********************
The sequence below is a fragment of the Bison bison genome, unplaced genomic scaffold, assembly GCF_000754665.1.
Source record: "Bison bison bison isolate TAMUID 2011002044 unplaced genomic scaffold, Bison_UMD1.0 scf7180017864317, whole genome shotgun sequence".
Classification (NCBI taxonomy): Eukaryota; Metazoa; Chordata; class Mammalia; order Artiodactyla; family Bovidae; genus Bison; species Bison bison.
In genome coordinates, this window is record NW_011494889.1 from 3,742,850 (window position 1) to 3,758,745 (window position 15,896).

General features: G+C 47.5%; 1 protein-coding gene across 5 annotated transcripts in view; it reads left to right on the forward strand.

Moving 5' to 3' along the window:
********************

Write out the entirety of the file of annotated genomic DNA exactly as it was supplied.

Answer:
The sequence below is a fragment of the Bison bison genome, unplaced genomic scaffold, assembly GCF_000754665.1.
Source record: "Bison bison bison isolate TAMUID 2011002044 unplaced genomic scaffold, Bison_UMD1.0 scf7180017864317, whole genome shotgun sequence".
Classification (NCBI taxonomy): Eukaryota; Metazoa; Chordata; class Mammalia; order Artiodactyla; family Bovidae; genus Bison; species Bison bison.
In genome coordinates, this window is record NW_011494889.1 from 3,742,850 (window position 1) to 3,758,745 (window position 15,896).

General features: G+C 47.5%; 1 protein-coding gene across 5 annotated transcripts in view; it reads left to right on the forward strand.

Moving 5' to 3' along the window: